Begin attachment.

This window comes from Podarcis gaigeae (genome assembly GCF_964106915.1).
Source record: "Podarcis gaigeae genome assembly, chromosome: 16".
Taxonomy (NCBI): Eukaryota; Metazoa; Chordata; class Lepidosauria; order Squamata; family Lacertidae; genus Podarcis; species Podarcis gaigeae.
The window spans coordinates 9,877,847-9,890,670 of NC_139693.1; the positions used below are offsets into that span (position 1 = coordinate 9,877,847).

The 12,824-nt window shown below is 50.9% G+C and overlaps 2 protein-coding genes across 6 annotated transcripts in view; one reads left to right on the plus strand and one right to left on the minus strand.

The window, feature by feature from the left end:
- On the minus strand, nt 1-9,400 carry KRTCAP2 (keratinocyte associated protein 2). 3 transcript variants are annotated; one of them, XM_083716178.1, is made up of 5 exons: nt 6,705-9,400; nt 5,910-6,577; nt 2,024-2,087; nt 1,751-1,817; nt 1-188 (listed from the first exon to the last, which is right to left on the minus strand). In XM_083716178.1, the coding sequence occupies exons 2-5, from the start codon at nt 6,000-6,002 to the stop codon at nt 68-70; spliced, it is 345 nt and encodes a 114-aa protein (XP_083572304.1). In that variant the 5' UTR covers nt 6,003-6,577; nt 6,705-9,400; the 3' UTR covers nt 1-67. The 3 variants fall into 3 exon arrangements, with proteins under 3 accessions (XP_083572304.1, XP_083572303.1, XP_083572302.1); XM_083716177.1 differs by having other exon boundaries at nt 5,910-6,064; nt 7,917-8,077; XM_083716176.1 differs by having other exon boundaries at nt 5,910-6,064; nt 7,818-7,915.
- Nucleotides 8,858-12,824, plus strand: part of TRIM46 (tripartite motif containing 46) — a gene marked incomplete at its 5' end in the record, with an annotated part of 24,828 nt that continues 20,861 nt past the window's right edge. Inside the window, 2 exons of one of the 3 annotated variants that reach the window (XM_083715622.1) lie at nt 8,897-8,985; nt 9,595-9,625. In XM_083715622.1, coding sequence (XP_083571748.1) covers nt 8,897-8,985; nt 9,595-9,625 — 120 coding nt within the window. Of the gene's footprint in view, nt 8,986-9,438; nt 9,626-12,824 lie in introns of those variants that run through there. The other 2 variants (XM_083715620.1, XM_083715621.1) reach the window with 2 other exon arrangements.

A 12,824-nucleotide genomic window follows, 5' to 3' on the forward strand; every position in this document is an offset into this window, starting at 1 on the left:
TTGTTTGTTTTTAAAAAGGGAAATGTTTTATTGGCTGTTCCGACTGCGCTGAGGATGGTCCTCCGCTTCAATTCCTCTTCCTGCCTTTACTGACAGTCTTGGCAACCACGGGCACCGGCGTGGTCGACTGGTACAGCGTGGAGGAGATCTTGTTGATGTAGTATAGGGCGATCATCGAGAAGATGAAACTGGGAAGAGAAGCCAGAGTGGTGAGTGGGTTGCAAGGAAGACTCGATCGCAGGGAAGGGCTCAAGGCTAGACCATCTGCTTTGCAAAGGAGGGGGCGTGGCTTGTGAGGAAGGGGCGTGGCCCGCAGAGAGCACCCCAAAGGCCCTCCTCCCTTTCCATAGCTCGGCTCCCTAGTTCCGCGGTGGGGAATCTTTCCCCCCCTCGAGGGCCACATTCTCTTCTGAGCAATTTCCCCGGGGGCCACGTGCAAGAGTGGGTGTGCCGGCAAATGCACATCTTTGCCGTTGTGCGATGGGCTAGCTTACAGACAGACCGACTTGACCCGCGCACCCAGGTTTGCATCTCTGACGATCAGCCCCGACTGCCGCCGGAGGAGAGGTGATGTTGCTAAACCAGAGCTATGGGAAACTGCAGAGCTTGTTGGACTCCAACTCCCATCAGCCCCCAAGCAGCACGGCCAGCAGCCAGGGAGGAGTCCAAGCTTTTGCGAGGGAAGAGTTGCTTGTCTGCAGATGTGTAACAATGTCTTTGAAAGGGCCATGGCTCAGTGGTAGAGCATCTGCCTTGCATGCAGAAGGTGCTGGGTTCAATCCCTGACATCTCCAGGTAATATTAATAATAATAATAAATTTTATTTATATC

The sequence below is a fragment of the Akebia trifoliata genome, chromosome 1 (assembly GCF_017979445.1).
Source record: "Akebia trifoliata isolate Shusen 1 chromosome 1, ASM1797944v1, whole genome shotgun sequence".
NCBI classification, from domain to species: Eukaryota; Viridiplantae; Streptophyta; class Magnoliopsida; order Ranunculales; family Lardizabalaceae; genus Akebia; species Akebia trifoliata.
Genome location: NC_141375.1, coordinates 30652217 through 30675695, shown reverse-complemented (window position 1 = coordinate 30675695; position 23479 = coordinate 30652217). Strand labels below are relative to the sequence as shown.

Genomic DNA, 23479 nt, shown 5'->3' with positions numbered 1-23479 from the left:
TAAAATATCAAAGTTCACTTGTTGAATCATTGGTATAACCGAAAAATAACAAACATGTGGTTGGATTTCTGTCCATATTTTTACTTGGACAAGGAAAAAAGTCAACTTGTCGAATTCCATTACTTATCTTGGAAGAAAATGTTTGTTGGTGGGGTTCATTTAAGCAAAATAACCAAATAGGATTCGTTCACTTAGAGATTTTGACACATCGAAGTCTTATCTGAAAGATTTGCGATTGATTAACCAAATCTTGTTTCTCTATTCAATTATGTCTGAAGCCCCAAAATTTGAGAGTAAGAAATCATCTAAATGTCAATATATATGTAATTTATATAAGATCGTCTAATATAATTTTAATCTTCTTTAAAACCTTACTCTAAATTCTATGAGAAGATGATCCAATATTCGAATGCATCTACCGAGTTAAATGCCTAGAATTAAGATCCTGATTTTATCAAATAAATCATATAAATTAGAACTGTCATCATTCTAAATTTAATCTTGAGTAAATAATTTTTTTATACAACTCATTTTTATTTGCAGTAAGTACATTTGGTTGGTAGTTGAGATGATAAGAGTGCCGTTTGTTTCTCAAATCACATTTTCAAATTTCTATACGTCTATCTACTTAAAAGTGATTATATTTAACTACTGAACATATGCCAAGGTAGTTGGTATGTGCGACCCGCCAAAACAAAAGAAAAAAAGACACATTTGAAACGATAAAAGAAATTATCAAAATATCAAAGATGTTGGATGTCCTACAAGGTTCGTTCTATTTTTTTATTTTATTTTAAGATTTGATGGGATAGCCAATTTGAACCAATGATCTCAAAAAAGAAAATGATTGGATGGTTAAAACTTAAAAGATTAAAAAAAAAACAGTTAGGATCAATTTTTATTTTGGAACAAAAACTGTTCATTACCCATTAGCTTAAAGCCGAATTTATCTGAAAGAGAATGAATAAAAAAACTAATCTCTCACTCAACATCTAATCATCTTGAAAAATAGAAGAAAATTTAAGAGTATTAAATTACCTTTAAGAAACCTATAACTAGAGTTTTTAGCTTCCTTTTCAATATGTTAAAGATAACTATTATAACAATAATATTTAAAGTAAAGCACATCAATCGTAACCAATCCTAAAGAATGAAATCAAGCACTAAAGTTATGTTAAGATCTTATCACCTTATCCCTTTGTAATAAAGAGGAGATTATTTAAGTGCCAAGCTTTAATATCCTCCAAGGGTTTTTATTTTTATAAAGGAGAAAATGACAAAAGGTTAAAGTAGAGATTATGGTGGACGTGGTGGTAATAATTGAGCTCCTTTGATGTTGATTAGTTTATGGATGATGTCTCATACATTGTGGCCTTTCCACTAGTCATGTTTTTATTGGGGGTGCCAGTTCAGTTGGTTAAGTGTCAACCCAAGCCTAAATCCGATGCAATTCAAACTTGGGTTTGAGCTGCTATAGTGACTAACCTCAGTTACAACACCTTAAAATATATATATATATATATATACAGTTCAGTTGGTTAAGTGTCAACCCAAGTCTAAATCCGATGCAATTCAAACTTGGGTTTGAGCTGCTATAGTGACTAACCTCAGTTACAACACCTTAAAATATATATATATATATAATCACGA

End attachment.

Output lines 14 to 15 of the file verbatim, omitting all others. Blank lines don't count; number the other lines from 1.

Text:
Genome location: NC_141375.1, coordinates 30652217 through 30675695, shown reverse-complemented (window position 1 = coordinate 30675695; position 23479 = coordinate 30652217). Strand labels below are relative to the sequence as shown.

Genomic DNA, 23479 nt, shown 5'->3' with positions numbered 1-23479 from the left: